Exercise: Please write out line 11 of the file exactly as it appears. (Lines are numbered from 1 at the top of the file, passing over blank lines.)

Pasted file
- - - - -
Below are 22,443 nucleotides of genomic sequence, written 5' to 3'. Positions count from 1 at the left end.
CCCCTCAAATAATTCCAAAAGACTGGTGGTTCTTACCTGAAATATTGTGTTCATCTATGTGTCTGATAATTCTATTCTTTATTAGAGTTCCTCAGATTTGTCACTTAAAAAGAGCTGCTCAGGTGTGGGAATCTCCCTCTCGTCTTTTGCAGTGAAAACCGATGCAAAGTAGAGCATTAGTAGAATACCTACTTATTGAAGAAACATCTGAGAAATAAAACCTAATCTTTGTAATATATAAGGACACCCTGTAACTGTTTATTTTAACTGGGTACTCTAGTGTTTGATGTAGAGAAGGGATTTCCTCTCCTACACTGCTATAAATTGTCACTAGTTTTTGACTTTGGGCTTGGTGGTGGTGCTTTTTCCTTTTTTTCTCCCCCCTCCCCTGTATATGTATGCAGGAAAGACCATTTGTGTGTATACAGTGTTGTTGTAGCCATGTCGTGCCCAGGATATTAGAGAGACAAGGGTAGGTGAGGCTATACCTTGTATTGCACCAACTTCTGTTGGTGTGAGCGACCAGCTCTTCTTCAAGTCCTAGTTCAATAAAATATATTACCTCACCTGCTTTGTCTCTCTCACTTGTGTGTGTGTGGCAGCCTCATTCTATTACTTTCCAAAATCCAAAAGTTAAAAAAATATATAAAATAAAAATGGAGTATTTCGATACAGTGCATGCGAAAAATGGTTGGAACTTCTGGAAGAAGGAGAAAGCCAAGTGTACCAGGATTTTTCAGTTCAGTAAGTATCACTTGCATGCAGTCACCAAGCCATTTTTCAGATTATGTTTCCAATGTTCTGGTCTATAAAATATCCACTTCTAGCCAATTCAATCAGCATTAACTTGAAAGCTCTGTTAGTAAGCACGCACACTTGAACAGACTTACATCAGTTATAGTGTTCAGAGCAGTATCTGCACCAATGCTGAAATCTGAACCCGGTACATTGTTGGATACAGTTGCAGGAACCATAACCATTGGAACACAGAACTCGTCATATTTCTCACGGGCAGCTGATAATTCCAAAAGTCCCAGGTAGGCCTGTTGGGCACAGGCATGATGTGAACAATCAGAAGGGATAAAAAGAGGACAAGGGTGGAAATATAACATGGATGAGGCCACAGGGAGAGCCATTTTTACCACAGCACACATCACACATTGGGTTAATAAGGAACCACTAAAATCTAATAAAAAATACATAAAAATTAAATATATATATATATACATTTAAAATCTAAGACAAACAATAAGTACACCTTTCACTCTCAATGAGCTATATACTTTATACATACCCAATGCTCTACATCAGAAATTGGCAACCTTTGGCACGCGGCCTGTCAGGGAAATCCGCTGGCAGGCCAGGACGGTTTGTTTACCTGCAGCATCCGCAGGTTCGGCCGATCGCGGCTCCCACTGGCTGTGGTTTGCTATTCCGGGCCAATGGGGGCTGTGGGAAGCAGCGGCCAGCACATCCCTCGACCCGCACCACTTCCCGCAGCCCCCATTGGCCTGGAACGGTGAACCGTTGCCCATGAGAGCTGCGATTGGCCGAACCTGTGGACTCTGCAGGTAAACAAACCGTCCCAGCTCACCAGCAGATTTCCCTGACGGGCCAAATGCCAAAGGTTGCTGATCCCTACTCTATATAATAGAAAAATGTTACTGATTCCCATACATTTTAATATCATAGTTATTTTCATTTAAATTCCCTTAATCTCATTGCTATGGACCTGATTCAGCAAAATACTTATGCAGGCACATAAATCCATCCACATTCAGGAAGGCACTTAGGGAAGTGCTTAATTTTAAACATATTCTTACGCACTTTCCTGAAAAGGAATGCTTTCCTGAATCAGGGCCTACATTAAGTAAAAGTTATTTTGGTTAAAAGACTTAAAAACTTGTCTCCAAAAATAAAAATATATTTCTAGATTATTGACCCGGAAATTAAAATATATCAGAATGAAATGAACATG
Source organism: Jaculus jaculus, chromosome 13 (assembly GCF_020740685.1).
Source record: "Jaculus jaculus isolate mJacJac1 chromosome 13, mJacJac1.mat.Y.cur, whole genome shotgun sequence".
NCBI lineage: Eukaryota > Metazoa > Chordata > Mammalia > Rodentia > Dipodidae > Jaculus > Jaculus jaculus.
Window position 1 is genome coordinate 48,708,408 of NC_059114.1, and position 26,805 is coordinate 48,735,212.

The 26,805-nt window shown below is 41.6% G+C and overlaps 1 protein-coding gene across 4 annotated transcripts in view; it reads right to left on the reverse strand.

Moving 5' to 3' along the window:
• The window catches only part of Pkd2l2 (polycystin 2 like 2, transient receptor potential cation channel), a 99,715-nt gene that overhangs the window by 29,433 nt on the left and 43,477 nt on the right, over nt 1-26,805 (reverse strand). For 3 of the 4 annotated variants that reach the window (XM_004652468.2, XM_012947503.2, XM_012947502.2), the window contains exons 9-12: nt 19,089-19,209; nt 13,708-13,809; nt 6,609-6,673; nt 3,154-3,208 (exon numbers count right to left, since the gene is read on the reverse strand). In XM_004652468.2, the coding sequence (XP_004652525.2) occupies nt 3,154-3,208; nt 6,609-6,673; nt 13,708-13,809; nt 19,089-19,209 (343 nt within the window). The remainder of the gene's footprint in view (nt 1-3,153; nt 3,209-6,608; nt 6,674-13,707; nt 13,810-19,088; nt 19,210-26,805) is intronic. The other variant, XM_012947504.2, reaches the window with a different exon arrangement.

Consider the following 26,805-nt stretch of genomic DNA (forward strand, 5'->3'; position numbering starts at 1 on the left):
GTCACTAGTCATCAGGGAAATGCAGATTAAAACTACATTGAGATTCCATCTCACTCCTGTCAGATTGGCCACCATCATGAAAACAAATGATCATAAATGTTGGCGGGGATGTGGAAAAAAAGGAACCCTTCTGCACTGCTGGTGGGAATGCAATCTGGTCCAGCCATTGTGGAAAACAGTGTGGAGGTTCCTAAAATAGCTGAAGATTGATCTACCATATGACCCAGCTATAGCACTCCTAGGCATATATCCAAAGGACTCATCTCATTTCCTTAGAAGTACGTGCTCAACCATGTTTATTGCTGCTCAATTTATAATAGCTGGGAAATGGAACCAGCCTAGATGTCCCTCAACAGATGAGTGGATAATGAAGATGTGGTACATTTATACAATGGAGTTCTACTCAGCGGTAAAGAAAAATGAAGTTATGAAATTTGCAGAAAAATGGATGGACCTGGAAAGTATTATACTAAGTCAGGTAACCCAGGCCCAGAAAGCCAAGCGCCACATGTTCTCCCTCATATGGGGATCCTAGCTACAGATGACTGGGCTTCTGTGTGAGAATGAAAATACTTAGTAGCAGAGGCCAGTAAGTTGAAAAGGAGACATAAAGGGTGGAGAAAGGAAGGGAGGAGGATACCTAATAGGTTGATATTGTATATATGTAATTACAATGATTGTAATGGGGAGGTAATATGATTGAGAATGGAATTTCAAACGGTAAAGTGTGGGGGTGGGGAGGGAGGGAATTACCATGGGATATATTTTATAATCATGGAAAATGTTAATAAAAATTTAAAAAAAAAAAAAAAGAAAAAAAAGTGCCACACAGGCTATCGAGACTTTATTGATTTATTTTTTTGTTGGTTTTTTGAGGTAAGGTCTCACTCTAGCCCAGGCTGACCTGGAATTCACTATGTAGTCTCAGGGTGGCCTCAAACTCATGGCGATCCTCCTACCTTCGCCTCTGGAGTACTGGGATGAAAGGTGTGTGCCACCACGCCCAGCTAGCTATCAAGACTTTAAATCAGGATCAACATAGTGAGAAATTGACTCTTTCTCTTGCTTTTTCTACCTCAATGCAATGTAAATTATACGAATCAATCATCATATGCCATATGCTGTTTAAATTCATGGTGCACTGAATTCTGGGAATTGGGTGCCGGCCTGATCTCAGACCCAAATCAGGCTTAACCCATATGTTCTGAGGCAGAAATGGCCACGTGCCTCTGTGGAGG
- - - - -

GTCACTAGTCATCAGGGAAATGCAGATTAAAACTACATTGAGATTCCATCTCACTCCTGTCAGATTGGCCACCATCATGAAAACAAATGATCATAAATGTTGGCGGGGATGTGGAAAAAAAGGAACCCTTCTGCACTGCTGGTGGGAATGCAATCTGGTCCAGCCATTGTGGAAAACAGTGTGGAGGTTCCTAAAATAGCTGAAGATTGATCTACCATATGACCCAGCTATAGCACTCCTAGGCATATATCCAAAGGACTCATCTCATTTCCTTAGAAGTACGTGCTCAACCATGTTTATTGCTGCTCAATTTATAATAGCTGGGAAATGGAACCAGCCTAGATGTCCCTCAACAGATGAGTGGATAATGAAGATGTGGTACATTTATACAATGGAGTTCTACTCAGCGGTAAAGAAAAATGAAGTTATGAAATTTGCAGAAAAATGGATGGACCTGGAAAGTATTATACTAAGTCAGGTAACCCAGGCCCAGAAAGCCAAGCGCCACATGTTCTCCCTCATATGGGGATCCTAGCTACAGATGACTGGGCTTCTGTGTGAGAATGAAAATACTTAGTAGCAGAGGCCAGTAAGTTGAAAAGGAGACATAAAGGGTGGAGAAAGGAAGGGAGGAGGATACCTAATAGGTTGATATTGTATATATGTAATTACAATGATTGTAATGGGGAGGTAATATGATTGAGAATGGAATTTCAAACGGTAAAGTGTGGGGGTGGGGAGGGAGGGAATTACCATGGGATATATTTTATAATCATGGAAAATGTTAATAAAAATTTAAAAAAAAAAAAAAAGAAAAAAAAGTGCCACACAGGCTATCGAGACTTTATTGATTTATTTTTTTGTTGGTTTTTTGAGGTAAGGTCTCACTCTAGCCCAGGCTGACCTGGAATTCACTATGTAGTCTCAGGGTGGCCTCAAACTCATGGCGATCCTCCTACCTTCGCCTCTGGAGTACTGGGATGAAAGGTGTGTGCCACCACGCCCAGCTAGCTATCAAGACTTTAAATCAGGATCAACATAGTGAGAAATTGACTCTTTCTCTTGCTTTTTCTACCTCAATGCAATGTAAATTATACGAATCAATCATCATATGCCATATGCTGTTTAAATTCATGGTGCACTGAATTCTGGGAATTGGGTGCCGGCCTGATCTCAGACCCAAATCAGGCTTAACCCATATGTTCTGAGGCAGAAATGGCCACGTGCCTCTGTGGAGG